being explored. These include the use of front-end software
systems like STN Express and Grateful Med. Such front-end
software eliminates the need for the user to learn the
complicated logon sequences and command-driven search languages
of the database vendors.
C. CD-ROM Databases
There are many databases in the Libraries in CD-ROM format.
These include databases corresponding to Books in Print,
Dissertation Abstracts, Index Medicus, Psychological Abstracts,
etc. CD-ROM databases generally come with their own search
software. As presently configured, they require a dedicated
microcomputer and CD-ROM player. All of the CD-ROM databases
have hefty price tags, but they can be very cost effective in
information retrieval. It is possible to provide networked
access from multiple sites to CD-ROM files. Products are
beginning to appear which serve this purpose. One is them is the
CD Net/CD Server product line from Meridian Data. CD Server is
available in an Ethernet model and will handle from one to seven
CD ROM drives.
D. Document Delivery Services
The Libraries are moving toward a broad definition of
document delivery which encompasses the use of appropriate
technology to deliver information in any format from the location
in which it is held to the user. All science libraries on campus
plus several units at the Main Library now are equipped with
telefacsimile machines. As more users purchase FAX boards for
their PCs, the options for document delivery increase
dramatically. Information can be scanned into a PC at the
library and transmitted into the user's PC via the FAX board.
The Libraries should have high quality flatbed graphics scanners
with software which allows them to serve as optical character
recognition (OCR) systems. Printing a scanned image requires a
laser printer. (A dot matrix printer, even at 150 dots per inch,
is too sparse to give a good finished product.) To work with
graphics in this manner really demands a larger 286 or 386
computer; smaller machines are just too slow.
Scanned images can easily be imported into presentation
programs like Show Partner or the IBM PC Storyboard. As the
OS/2's Presentation Manager penetrates the market, the
incorporation of scanned images into word processing documents
and database records will become more routine. For the immediate
future, the desktop scanner offers an attractive alternative.
E. Toward Broader Uses of the Materials Budget.
Scholars must now ask themselves how often they should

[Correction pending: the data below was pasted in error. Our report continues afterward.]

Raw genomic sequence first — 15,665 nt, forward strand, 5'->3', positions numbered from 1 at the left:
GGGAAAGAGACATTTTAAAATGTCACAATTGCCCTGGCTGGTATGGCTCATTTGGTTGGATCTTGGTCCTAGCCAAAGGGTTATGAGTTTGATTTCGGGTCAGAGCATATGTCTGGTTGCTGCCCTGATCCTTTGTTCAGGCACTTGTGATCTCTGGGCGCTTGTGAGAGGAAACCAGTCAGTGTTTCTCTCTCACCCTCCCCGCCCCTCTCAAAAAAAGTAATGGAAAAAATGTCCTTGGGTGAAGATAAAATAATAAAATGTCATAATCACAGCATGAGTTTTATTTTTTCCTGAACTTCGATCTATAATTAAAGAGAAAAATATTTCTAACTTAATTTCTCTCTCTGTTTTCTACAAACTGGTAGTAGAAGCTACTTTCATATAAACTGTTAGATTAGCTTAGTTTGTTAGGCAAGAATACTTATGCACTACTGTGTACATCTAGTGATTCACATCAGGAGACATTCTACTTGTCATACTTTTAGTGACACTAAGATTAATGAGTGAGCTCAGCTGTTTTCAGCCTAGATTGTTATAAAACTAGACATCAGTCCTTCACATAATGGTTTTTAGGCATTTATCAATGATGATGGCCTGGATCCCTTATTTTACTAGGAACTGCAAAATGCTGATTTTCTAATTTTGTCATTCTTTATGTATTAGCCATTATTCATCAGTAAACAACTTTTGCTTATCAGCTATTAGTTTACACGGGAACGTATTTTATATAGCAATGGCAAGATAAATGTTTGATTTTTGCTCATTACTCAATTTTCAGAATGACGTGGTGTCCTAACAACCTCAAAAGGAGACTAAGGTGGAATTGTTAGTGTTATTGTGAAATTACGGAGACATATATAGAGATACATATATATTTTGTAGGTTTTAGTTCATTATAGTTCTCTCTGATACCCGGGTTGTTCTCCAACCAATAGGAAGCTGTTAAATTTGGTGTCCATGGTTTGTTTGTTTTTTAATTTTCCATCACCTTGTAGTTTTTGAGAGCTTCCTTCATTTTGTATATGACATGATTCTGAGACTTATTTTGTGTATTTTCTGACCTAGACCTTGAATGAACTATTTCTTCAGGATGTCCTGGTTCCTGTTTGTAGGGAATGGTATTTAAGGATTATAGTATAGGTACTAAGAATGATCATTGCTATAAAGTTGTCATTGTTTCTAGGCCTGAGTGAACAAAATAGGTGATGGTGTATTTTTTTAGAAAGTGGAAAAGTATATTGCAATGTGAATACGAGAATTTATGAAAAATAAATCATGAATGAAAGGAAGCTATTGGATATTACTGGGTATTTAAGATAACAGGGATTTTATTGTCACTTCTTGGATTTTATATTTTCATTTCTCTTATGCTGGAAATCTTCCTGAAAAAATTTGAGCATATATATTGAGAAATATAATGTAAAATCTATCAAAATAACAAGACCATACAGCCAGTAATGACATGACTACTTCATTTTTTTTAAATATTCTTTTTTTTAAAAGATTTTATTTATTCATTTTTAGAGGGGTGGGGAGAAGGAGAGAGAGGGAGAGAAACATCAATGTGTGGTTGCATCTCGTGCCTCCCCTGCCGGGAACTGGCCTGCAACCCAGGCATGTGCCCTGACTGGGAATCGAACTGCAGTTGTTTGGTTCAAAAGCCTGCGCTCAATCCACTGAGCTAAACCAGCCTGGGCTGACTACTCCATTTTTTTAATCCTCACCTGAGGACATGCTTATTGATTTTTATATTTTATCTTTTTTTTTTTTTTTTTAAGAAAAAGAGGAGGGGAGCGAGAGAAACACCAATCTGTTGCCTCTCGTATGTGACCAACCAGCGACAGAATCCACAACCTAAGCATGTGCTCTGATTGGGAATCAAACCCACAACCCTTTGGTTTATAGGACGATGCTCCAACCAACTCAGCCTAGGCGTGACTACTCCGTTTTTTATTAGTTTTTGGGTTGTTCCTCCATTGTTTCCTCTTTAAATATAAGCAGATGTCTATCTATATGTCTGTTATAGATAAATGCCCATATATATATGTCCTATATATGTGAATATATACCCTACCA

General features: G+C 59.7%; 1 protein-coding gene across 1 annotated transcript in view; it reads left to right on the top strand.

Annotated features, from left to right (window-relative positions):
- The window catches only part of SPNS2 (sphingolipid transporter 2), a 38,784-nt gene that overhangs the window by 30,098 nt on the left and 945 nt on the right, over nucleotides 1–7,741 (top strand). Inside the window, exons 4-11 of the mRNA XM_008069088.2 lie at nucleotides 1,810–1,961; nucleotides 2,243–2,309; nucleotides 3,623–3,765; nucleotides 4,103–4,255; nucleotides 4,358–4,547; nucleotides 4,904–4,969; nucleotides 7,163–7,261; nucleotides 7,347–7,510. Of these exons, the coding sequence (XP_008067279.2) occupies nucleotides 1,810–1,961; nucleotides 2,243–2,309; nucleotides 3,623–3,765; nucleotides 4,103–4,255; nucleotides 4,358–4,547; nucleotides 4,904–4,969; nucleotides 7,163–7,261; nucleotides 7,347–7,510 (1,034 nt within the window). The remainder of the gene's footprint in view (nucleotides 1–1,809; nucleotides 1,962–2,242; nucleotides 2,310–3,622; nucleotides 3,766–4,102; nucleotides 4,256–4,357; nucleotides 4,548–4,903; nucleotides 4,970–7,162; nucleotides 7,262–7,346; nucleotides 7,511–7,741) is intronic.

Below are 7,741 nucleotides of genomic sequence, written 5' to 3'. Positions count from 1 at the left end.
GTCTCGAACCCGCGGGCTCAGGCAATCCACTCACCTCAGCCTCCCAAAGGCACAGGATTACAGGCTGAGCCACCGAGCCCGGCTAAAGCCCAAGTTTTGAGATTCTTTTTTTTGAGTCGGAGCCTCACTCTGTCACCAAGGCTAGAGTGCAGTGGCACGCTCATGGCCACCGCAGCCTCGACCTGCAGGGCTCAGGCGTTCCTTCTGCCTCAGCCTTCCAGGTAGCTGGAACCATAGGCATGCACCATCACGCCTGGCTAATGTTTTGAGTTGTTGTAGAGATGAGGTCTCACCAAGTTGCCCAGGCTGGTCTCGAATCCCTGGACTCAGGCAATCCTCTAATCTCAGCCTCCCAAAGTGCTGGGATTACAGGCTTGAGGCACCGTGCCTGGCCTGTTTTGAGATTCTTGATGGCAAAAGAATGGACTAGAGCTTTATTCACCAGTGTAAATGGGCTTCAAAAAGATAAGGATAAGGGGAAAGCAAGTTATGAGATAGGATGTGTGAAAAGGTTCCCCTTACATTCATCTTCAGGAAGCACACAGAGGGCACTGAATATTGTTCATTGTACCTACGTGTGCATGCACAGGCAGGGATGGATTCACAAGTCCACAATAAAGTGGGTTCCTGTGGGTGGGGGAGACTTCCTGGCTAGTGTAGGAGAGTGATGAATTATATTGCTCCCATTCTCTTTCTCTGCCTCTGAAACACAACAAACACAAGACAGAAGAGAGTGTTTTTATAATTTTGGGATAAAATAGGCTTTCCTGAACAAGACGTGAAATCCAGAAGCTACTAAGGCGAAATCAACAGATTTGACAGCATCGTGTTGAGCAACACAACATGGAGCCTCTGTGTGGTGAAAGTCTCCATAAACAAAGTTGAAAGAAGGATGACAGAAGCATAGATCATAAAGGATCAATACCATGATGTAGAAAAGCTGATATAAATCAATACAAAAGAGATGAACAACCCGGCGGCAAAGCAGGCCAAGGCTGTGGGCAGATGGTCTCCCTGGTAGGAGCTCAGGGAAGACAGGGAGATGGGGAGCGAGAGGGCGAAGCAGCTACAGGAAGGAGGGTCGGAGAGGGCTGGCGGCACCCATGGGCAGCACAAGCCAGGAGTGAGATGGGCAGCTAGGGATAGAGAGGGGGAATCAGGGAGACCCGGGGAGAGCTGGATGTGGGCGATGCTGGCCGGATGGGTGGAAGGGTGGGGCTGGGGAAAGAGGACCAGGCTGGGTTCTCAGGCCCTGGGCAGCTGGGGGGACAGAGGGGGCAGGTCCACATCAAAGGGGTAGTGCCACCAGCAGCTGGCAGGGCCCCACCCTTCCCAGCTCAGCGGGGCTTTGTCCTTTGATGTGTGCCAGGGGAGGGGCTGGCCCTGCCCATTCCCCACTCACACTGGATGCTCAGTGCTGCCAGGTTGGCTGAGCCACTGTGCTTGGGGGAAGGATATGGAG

realistically expect the books, journals, or other printed
materials needed for their research or teaching to be physically
housed within the IU Libraries system. It is clear that
comprehensive collections can no longer be built at IU.
Therefore, clear guidelines need to be formulated for the level
of research materials which will be provided within the IU
Libraries system collections. Then, it is essential that no
differentiation be made among departments or disciplines for
access to materials not locally owned. The primary avenue to
such materials for some time to come will be document delivery of
printed books, copies of journal articles, and other printed
materials obtained from sources outside the IU libraries system.
Increasingly, however, this will involve the use of electronic
sources of information. To cover the cost of these options over
the next decade, the Libraries materials budgets must reserve
significant funds for other forms of information delivery. This
would cover most of the costs of traditional interlibrary loan,
the use of commercial document suppliers, and electronic forms of
The Libraries must see that scholars have the resources with
which to continue to do high-quality research and teaching at
Indiana University. By utilizing the capabilities of the
computer, we can be sure to make the most effective use of the
funds available to support the Libraries' contribution to the
research and teaching efforts of the faculty. In that manner,
the computer promises to solidify the long-standing partnership
between faculty and librarians.